The coming year will bring a new focus on employee experience, technologies that add to that experience and the need to tear down the silos that contain disparate systems and their valuable yet underused data, predicts John Brownridge, digital workplace leader at Deloitte Consulting. Further, organizations’ reliance on Zoom, MS Teams and other video meeting platforms will have to ramp up to enhance collaboration.
All of those issues feed into job retention–job No. 1 for HR leaders and the C-suite in the coming year. In fact, CEOs rank it as the leading external issue they expect to influence or disrupt their business strategy within the next year, according to the recent Fortune/Deloitte CEO Survey.
Along with addressing employees’ physical, emotional and financial wellness to improve retention, HR leaders must work at “helping people feel connected to the organization so that they work well with the people within the organization,” says Brownridge.
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According to Brownridge, improved technology and automation could play a key role in adding to overall employee experience and could hasten the end of the Great Resignation.
But organizations tend to address this from the employer vantage point.
“We need to get employee experience right to address retention and attract top talent. The only way we do that is to start looking at employee experience from the point of view of the worker and not from the point of view of which function [they] have to accomplish,” he says.
Although he admits that people aren’t leaving their jobs directly because of an unsatisfactory experience with an HR portal, for example, Brownridge argues that employee experience strategy must be multifaceted; it should encompass how people work, interact with their organization and even address the loneliness employees can feel on the job. Automation, for example, can help eliminate uninspiring tasks and allow workers to be more creative or invested emotionally in their work.
“Do they feel like they have a critical use of time at work, or do they feel like time is wasted? [This] is a factor of how they feel about work,” he says. “[Are they] wasting 40% of their time doing low-value work versus doing the best work of their lives? Having the capabilities to do ]high-value work] affects how people feel about where they are,” he says.
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Given these shifts, Deloitte consultants believe that HR technology investments will remain a priority in the coming years. According to The Digital Workplace Reimagined, published by Deloitte with research conducted by Gartner, researchers predicted that 70% of digital workplace service transactions will be automated by 2025, up from 30% today. And, they wrote, one-quarter of business meetings will involve virtual assistants by 2024, up from just 5% now.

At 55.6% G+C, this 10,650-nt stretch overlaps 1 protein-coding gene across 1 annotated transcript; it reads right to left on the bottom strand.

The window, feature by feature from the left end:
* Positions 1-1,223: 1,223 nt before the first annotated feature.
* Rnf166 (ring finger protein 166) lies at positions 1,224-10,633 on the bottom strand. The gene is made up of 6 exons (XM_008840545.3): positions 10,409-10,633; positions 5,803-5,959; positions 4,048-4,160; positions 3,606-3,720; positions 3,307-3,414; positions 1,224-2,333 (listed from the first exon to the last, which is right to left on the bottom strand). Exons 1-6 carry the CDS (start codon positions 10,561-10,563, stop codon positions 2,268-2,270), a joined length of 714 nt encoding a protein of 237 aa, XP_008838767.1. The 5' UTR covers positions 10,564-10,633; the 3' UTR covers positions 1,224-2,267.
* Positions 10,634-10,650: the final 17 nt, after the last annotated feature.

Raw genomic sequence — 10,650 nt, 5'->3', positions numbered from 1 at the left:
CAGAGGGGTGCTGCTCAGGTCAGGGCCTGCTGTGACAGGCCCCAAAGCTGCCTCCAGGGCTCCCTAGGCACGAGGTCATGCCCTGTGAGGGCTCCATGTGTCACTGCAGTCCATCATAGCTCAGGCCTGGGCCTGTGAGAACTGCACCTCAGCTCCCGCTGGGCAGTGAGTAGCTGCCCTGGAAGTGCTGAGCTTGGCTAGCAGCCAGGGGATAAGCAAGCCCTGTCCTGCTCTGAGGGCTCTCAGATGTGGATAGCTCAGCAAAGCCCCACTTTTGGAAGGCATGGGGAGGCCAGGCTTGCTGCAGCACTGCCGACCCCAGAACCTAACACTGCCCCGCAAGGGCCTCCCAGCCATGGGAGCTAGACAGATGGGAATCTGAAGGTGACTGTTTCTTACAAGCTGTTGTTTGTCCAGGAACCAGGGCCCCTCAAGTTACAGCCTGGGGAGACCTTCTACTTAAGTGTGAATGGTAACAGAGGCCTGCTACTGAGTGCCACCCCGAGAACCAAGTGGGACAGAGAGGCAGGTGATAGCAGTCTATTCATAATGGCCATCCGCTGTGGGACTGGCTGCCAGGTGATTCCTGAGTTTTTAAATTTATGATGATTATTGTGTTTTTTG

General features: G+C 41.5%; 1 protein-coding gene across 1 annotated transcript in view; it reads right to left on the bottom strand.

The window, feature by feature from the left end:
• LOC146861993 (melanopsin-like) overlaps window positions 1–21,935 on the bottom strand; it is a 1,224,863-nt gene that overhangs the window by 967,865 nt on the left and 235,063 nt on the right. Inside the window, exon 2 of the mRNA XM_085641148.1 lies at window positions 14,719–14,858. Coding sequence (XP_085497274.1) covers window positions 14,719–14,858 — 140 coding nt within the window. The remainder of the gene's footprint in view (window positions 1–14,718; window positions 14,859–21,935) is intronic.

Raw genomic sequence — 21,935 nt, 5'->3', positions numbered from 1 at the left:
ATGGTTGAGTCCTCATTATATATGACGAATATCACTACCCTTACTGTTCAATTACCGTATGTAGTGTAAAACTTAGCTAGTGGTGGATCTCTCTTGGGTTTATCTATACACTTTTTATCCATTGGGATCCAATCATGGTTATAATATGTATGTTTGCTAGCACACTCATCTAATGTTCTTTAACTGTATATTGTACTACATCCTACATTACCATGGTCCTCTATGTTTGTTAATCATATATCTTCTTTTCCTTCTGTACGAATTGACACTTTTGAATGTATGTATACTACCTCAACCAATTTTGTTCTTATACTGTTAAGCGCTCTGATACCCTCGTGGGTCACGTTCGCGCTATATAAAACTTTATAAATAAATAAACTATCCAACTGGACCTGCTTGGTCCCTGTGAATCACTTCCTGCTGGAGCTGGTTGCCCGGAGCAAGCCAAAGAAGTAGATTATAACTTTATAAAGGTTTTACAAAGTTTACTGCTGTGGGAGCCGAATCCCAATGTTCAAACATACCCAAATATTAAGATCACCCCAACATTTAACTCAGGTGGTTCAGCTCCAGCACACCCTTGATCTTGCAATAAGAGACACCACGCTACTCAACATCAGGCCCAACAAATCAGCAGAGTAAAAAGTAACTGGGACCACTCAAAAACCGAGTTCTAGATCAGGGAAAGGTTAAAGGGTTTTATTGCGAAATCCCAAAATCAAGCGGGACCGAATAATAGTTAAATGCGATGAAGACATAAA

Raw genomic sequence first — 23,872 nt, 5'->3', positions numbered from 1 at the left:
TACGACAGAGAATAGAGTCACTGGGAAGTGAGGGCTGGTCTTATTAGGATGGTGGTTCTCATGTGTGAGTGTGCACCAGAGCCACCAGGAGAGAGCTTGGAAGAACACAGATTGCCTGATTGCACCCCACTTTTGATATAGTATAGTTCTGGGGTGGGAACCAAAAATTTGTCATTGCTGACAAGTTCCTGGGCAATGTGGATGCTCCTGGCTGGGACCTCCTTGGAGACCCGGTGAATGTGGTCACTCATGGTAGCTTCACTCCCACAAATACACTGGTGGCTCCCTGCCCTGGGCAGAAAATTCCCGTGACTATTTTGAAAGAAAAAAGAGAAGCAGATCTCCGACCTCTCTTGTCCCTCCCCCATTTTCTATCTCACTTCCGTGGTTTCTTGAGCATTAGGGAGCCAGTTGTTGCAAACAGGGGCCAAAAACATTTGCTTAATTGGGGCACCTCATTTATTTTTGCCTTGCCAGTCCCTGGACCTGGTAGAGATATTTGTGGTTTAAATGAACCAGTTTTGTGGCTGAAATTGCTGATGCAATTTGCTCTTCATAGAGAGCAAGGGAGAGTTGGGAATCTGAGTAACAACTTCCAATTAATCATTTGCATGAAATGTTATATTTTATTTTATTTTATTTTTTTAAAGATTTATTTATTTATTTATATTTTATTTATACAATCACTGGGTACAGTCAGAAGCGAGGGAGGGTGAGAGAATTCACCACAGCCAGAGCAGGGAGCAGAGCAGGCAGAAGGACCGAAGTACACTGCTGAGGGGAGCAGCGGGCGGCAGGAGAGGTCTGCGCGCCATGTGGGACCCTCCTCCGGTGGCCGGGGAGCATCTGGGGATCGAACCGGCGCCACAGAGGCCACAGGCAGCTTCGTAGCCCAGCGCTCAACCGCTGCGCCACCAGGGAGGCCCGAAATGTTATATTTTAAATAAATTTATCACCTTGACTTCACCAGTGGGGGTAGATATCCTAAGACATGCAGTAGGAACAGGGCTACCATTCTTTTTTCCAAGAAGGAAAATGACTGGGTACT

“I think organizations are about to pivot in how they’re thinking about technology within their organization,” says Brownridge, who adds that new tech has the potential to add purpose to employees’ work lives.
“We’ve got to address how we’ll feel about the work we’re doing, about the people we work with and how they experience the place where they work. How do they feel connected to the mission? And how does this relate to belonging to the organization?” asks Brownridge. “Organizations need to look beyond the current kind of silo that most organizations are in and start thinking about [new ideas] of employee experience.”
Return to the office instead of return to work
Another major HR priority coming down the pike will be the task of inspiring reticent employees to return to the office once COVID-19 outbreaks diminish. This means accepting the fact that some employees won’t want to set foot in an office ever again after working remotely in a virtual workspace for so long.
While Brownridge says that staff meetings over Zoom, for instance, have been a great equalizer in that they give everyone the same opportunity to speak, collaboration tools that replicate the conference rooms of yore will be in great demand next year.
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“Organizations are going to be dealing with, how do we collaborate in this hybrid environment and how do we maintain equity and inclusion?” notes Brownridge.
Supervisors and middle managers, in particular, will have to adapt to this environment and reassess how they lead employees, especially those who were hired during the pandemic and have never known office life at their current organization.
“We are listening to clients where the leadership [said], ‘Everyone back in the office,’ and we surveyed their employees … and they were like, ‘Absolutely not, I will leave,’” says Brownridge. “The whole office mentality that leaders have has to change, and in most organizations it is changing. It’s been interesting to watch organizations push for ‘back in the office’ and then needing to back off because of employee response.”